How Wild Rabbits Help Save Ecosystems

All that scratching and burrowing protects species.

young European wild rabbit in a field (Species Oryctolagus cuniculus)
Young European wild rabbit in a field. Jose A. Bernat Bacete / Getty Images

European rabbits might not be much to look at. They have a nondescript grayish-brown coat, small ears, and relatively short legs. But these unassuming animals are a keystone species that play an essential role in holding many ecosystems together in the United Kingdom, according to new research.

European rabbits (Oryctolagus cuniculus) live in grass and heathland habitats. They are somewhat picky eaters. When they graze, they scratch and burrow, disturbing the ground and brush while they look for desirable food. These movements and how they disturb the ground help the ecosystem.

“Their grazing and digging activities create areas of bare soil/short sward [grassy land] which rare plants and invertebrates require,” rabbit expert Diana Bell of the University of East Anglia’s School of Biology tells Treehugger.

Other grazers, like livestock, create a more homogenous effect on the areas they touch, which is less beneficial for the land.

Combined with all their digging, scraping, and burrowing, rabbits also contribute nutrients to the soil when they urinate and defecate. Researchers have found that this activity benefits lowland grassland, heath, and dune habitats which helps maintain beneficial conditions for many mosses, lichen, plant, insect, and bird species.

Without the help of rabbits, many of these species would have to leave the area or might even die out, researchers say.

Fighting a Rabbit Crisis

But European rabbits are facing a crisis. Due to threats such as disease, habitat loss, predators, and hunting, the animals are classified as endangered by the International Union for the Conservation of Nature (IUCN) in their native region, the Iberian Peninsula (Spain and Portugal).

One disease called myxomatosis is an insect-spread virus from South America that was intentionally introduced by a farmer in France in the mid-1950s to control the rabbit population. About 90% of European rabbits died during early outbreaks and the disease continues to affect rabbit populations on the Iberian Peninsula.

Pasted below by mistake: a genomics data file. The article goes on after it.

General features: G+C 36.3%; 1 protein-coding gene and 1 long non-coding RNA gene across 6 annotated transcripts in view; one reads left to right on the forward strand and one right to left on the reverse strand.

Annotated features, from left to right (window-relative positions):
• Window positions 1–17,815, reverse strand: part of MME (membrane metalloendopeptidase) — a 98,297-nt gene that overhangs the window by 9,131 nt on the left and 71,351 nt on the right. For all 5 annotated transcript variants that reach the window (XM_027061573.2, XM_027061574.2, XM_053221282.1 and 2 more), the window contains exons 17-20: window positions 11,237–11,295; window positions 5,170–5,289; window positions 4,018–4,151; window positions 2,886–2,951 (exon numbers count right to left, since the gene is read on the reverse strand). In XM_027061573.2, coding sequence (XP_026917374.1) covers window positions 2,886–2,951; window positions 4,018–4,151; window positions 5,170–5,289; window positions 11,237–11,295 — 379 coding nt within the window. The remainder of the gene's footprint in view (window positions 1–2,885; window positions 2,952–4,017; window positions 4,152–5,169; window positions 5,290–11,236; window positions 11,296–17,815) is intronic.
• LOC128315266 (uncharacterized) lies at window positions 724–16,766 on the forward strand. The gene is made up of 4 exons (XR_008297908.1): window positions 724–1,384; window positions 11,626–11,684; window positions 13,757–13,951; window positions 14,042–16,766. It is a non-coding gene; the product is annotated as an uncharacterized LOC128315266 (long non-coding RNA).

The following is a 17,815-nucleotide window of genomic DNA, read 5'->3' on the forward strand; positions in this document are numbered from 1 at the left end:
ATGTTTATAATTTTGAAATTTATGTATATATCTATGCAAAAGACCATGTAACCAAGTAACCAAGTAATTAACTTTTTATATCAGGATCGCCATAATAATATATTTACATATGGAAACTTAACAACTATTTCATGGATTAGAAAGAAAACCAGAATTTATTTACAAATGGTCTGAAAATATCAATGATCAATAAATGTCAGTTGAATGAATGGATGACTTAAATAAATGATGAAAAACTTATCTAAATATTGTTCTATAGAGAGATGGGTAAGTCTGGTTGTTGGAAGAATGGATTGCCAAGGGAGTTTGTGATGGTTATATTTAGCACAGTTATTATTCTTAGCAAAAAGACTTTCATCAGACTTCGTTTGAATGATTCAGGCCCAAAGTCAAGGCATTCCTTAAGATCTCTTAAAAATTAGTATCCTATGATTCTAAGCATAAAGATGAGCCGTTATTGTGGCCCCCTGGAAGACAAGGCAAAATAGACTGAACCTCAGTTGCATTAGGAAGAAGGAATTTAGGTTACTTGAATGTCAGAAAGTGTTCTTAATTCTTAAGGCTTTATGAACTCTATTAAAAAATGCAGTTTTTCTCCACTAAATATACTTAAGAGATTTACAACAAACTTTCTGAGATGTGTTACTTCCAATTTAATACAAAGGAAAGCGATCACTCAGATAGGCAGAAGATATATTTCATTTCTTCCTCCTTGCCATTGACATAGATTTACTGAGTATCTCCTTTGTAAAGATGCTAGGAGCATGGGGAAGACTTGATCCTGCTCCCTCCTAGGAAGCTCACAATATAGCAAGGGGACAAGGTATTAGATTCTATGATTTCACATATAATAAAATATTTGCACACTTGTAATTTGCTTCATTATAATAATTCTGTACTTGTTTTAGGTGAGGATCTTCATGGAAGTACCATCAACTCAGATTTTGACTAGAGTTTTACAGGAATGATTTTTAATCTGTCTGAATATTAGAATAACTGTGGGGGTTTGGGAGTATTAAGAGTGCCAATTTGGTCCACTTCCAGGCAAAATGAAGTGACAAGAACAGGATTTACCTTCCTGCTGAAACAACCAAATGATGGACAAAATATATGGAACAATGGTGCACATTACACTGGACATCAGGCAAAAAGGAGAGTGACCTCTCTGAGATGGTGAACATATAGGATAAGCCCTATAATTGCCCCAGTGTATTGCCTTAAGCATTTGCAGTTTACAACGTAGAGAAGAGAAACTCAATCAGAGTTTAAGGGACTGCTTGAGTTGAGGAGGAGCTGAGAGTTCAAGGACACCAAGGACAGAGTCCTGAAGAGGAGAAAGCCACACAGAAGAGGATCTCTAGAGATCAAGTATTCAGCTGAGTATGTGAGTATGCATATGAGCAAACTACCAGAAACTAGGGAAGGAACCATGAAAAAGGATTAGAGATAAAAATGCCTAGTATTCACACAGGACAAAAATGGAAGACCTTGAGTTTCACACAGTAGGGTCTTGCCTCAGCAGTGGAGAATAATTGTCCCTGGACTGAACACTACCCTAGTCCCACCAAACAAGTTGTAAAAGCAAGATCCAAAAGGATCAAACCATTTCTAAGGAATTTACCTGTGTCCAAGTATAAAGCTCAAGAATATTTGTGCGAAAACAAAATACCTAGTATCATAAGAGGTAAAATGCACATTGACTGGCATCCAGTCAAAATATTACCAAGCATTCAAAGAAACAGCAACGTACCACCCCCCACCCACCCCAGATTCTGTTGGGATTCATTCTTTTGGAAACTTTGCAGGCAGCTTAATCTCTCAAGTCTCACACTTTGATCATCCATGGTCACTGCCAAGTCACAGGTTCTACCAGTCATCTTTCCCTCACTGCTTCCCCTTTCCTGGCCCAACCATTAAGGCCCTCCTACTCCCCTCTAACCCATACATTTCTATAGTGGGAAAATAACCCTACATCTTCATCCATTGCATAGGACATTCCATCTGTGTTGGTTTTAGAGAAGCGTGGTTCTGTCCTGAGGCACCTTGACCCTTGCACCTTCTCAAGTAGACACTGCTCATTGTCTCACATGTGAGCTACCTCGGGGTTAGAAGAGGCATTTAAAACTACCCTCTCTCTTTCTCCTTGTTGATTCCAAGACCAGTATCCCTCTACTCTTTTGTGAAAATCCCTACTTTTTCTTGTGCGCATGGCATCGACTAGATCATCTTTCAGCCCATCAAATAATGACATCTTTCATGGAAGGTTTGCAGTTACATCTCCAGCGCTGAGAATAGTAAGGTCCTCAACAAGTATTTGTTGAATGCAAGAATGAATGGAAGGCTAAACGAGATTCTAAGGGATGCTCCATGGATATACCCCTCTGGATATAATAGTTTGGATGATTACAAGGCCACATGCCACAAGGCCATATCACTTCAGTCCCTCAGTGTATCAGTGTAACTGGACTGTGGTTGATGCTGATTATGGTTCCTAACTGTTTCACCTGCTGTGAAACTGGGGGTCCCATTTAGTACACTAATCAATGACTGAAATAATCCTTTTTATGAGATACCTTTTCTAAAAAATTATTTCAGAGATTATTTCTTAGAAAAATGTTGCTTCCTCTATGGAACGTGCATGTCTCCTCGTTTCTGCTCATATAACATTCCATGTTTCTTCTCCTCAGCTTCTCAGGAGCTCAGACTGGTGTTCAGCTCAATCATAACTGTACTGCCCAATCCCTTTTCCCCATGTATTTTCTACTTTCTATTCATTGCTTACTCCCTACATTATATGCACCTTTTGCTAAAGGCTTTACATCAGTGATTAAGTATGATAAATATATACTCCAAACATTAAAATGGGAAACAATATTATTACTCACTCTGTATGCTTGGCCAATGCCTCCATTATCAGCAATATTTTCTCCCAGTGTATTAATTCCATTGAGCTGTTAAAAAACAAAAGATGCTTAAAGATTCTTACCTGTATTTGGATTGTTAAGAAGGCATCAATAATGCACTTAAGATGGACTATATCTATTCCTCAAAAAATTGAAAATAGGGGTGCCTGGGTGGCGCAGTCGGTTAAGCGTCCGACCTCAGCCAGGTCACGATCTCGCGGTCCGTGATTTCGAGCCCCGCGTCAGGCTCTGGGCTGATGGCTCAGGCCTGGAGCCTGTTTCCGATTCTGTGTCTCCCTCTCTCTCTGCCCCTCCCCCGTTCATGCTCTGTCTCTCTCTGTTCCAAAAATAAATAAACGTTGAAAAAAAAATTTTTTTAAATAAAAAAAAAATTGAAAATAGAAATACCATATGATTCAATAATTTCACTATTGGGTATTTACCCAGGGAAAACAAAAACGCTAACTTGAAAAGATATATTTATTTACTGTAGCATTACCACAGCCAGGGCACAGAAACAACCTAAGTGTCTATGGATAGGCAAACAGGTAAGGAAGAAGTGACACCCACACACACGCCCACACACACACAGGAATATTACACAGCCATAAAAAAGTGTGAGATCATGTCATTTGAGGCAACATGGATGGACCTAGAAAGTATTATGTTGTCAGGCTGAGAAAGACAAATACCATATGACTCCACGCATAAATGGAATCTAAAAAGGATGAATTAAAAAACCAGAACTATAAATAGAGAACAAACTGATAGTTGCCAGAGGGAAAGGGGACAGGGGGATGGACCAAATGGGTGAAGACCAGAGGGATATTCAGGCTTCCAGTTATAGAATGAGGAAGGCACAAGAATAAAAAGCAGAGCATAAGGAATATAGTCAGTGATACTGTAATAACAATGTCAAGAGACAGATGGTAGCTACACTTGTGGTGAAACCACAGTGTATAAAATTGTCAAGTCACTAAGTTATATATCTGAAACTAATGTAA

To help rabbit recovery, Bell and her colleagues have suggestions in their Shifting Sands habitat recovery project, which includes a toolkit for landowners to save the rabbits and help the ecosystem.

Shifting Sands is one of 19 projects across England that hope to save 20 species from extinction while benefiting more than 200 others.

The Shifting Sands project in Breckland—a large, rural district in Norfolk and Suffolk—is saving some of the area’s rarest wildlife, says Bell.

“After several years of hard work by this multi-partner project, the fortunes of species classed as declining, rare, near-threatened or endangered are now improving in the Brecks,” Bell says. “The project has seen species recover in record numbers—including endangered beetles and plants, one of which is found nowhere else in the world.”

Helping Rabbit Recovery

Now that researchers know how critical rabbits are for entire ecosystems, they are encouraging landowners to help protect them.

One of the simplest things people can do is to create piles of branches and make sloping mounds of soil so that the rabbits can burrow into them and find cover, says Bell.

Over the past three years, researchers have monitored interventions like these and found that they are working.

“Our work resulted in evidence of rabbit activity in significantly higher numbers. 91 % of brush piles showed paw scrapes and 41% contained burrows,” Bell says. “Even when burrows did not form, the brush piles helped expand the range of rabbit activity.”

(Although researchers limited their work to European rabbits, Bell says the same tactics could be put to use for wild rabbits in other parts of the world.

"They’d work well for burrowing rabbit species and perhaps worth trying for those whose specialist habitats have been degraded by providing increased cover from predators," she says.

Conservationists have used other tactics to help protect decreasing rabbit populations such as creating wildlife corridors, which are large swaths of unbroken animal habitats that function like animal highways.

“The latter are important as the species doesn’t move very far,” Bell says. “Efforts to reintroduce/translocate them in the Iberian peninsula have been largely unsuccessful but we’ve managed to do this successfully in the U.K.”

Breckland, the focus for this project, covers more than 370 square miles of forest, grassland, and heathland that is home to nearly 13,000 species, says Pip Mountjoy, Shifting Sands project manager at Natural England.

“That wildlife is under threat. Felling trees and encouraging a species that is often considered a pest may seem a strange solution. But in this instance, carefully managed ‘disturbance’ is exactly what this landscape and its biodiversity needs,” Mountjoy says.

“The project’s interventions have provided a lifeline for this unique landscape, and shown how biodiversity can be promoted by ‘disturbing’ places—not just by leaving them alone.”

View Article Sources
  1. Tislerics, Ati. "European Rabbit." Animal Diversity Web.

  2. "How Rabbits Help Restore Unique Habitats for Rare Species." University of East Anglia, 2021.

  3. Villafuerte, R., and M. Delibes-Mateos. "European Rabbit." IUCN Red List of Threatened Species, 2018, doi:10.2305/